NecronLord wrote:I wouldn't keep harping on the point if the narrator didn't also describe a brain-to-body ratio consistent with a superior intellect, as well.

In other words, you're objecting to the characterisation of them as superior in the face of:
  • The apparent intent of the author.
  • The opinion of the educated people in the novel.
  • The anatomical facts of the beasties.

I'm not sure why? Is it just a knee jerk reaction against considering the colonialist more intelligent? I understand that. But there's never been anything to suggest they're not of superior intelligence, and several factors to suggest that they are.
Of the three items on your list, I disregard (2) entirely because I don't consider 19th century anatomical theorists to be valid authorities on what does and does not make one being more intelligent than another. The state of the art in those days was phrenology.

(3) is not necessarily very relevant. High brain-body ratio sounds suggestive of superior intelligence, but human beings show wide ranges of brain-body ratios without significant differences in intelligence resulting on a reliable basis. And there are animal species with radically different brain structures that are significantly more efficient (or, possibly, less efficient) per unit volume than those of humans. Sure, Wells thought it was relevant, but he probably also thought phrenology was relevant. It only matters insofar as it loops back to:

(1) Author intent.

The problem is, while Wells clearly intended to make the Martians smarter than humans, I don't think that can be translated into "therefore the Martians have automatic godlike intelligence that allows them to foresee and avoid all difficulties that might be placed in their path."

They clearly didn't anticipate the existence of disease germs, or even prepare against any serious biological or chemical threats to their survival on Earth. They show signs of not clearly understanding water transportation, and of stumbling into problems dealing with these things they don't understand.

These can plausibly be explained as "Martians are smarter than humans but not by a large enough margin to allow them to easily avoid the perils of an unfamiliar environment." But that itself places an upper bound on the intelligence of the Martians- both that of the individual Martians who came to Earth personally, and that of the collective Martian civilization that launched their expedition.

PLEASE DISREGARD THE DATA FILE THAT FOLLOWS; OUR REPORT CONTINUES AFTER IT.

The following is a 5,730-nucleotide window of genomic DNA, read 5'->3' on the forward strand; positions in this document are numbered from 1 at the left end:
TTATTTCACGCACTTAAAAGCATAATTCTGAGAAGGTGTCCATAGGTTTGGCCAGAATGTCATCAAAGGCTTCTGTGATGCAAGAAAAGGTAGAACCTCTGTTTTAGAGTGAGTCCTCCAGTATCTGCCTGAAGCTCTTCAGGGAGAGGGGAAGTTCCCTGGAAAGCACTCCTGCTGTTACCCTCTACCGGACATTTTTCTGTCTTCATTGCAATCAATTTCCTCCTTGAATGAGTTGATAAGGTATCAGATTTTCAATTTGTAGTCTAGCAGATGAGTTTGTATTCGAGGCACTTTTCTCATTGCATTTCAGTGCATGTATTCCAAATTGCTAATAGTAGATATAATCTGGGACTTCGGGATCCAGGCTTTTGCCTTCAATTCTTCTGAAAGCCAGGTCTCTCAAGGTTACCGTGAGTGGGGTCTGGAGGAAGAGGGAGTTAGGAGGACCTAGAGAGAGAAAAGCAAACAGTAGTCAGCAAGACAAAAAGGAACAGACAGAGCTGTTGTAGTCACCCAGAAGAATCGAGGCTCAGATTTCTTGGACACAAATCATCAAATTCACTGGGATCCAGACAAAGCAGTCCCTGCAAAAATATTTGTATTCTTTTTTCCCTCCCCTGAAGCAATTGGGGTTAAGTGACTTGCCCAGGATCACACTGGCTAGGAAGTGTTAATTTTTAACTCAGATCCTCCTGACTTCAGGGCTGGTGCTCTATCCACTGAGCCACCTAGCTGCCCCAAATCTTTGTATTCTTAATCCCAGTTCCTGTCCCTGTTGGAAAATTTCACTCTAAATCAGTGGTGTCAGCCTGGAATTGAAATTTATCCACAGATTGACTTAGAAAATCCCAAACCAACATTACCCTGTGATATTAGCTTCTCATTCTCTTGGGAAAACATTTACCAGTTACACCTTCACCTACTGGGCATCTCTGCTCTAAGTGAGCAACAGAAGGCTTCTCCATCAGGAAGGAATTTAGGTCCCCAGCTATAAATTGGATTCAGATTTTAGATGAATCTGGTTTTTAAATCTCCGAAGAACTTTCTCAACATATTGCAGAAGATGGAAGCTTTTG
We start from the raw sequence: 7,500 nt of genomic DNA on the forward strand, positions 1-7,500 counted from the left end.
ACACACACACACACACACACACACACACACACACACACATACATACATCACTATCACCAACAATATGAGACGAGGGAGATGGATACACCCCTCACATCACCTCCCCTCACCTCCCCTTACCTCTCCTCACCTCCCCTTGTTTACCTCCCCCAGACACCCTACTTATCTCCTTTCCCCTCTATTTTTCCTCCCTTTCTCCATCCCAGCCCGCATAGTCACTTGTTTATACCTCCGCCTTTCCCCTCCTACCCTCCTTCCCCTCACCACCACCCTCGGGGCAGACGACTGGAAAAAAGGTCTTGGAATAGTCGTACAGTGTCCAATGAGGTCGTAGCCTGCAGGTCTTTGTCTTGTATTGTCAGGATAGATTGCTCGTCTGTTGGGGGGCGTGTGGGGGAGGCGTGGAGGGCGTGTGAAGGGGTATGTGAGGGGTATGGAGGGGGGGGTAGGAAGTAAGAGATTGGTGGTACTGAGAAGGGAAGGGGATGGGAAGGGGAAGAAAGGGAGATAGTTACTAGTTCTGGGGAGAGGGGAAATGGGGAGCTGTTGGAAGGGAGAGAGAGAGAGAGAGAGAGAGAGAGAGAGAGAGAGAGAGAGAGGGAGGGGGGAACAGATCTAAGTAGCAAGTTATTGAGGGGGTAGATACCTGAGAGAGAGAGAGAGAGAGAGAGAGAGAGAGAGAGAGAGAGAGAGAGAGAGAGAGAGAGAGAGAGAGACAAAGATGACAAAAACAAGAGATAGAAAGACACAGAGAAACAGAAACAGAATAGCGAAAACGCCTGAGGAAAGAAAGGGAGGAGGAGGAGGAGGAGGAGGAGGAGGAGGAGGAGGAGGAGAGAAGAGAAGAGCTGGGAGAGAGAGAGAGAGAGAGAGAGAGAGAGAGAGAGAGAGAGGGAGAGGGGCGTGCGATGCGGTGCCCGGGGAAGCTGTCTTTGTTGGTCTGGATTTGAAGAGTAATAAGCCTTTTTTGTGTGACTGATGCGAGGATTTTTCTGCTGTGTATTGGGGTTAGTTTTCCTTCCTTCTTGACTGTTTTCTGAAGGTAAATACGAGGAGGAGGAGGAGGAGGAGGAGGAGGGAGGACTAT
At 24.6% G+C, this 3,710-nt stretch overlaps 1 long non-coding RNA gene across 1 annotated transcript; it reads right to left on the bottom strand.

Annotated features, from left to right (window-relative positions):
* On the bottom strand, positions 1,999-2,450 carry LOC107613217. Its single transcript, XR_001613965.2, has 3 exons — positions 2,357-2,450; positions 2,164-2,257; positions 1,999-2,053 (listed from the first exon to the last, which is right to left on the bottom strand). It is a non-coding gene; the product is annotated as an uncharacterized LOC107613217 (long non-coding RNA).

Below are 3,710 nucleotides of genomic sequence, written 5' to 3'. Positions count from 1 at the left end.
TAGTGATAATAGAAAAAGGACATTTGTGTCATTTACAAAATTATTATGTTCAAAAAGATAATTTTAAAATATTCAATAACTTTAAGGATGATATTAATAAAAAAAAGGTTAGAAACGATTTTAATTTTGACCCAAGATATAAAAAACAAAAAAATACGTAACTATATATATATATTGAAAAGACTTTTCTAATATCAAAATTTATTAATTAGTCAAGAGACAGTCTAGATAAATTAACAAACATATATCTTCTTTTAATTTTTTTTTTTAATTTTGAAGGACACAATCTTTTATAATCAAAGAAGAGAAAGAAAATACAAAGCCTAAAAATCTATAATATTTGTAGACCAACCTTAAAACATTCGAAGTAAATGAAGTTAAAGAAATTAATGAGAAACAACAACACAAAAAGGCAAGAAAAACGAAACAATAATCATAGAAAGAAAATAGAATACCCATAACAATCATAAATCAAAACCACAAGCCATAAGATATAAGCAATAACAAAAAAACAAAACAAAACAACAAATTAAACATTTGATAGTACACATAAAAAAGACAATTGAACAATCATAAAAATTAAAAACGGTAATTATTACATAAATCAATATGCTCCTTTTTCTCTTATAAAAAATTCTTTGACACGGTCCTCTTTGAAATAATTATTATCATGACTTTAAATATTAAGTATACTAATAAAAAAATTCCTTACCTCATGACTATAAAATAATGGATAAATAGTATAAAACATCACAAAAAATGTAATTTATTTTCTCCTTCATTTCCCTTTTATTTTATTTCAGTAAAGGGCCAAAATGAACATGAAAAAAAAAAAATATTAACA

I can accept that Martians average smarter than Earthlings, but not to a degree that smacks of a 'no limits fallacy,' in other words.
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Re: War of the Worlds query.

Postby Shroom Man 777 » 2017-04-11 06:55am

Simon_Jester wrote:It's like, a bunch of medieval people who have to get in cramped little boats to attack a foreign settlement cannot bring along huge amounts of heavy body armor or their horses or big-ass catapults. They won't fit on the boats. So they bring lighter equipment that is reasonably portable.

But if you constrained modern people the same way, they still couldn't bring big gear (like tanks or artillery guns). But they could, and would, bring the man-portable weapons technology of their own era, like machine guns and hand grenades.

It's reasonable to assume the Martians brought the biggest, bulkiest equipment they could fit in their spacecraft. And that having more space available would have let them pack bigger equipment. But it's not reasonable to assume that they had huge amounts of even higher technology in reserve that they inexplicably didn't use. Because the Martians needed this invasion to succeed; it was important to the survival of their species. They wouldn't have screwed around handicapping their soldiers by giving them primitive (not too bulky) weapons when they could have given them advanced (more powerful, but no more bulky) weapons.

It's like, if someone's going to have to fold up inside a cardboard box to go all SOLID SNAAAKE on an enemy base, you can't arm them with big weapons. But given that you're arming them only with little weapons, you'll still give them stuff like pistols and grenades, not stuff like knives and folding batons.